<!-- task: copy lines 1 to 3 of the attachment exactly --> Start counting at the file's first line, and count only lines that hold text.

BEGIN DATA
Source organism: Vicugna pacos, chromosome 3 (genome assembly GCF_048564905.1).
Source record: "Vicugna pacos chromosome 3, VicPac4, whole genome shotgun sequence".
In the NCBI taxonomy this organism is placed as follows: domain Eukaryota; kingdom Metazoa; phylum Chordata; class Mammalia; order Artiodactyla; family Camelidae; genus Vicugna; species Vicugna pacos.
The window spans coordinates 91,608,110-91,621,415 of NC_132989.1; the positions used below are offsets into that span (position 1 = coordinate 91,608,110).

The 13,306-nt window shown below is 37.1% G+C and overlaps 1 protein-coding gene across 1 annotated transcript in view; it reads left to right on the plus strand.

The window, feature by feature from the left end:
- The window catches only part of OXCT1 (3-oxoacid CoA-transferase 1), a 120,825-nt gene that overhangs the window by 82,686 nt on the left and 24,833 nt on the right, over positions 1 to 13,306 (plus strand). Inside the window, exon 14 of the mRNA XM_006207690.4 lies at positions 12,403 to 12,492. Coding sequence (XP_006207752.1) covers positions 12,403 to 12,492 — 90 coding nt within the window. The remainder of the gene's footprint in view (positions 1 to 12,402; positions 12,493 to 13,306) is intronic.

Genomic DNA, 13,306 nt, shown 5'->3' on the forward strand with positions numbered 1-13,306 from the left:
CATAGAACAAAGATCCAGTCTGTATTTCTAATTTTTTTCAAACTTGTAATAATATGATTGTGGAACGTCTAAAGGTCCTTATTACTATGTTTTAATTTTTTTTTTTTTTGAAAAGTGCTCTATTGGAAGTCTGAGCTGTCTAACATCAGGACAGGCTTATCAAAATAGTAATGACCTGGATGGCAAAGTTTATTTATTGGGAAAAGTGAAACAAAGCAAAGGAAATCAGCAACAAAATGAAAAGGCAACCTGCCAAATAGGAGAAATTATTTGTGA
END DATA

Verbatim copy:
Source organism: Vicugna pacos, chromosome 3 (genome assembly GCF_048564905.1).
Source record: "Vicugna pacos chromosome 3, VicPac4, whole genome shotgun sequence".
In the NCBI taxonomy this organism is placed as follows: domain Eukaryota; kingdom Metazoa; phylum Chordata; class Mammalia; order Artiodactyla; family Camelidae; genus Vicugna; species Vicugna pacos.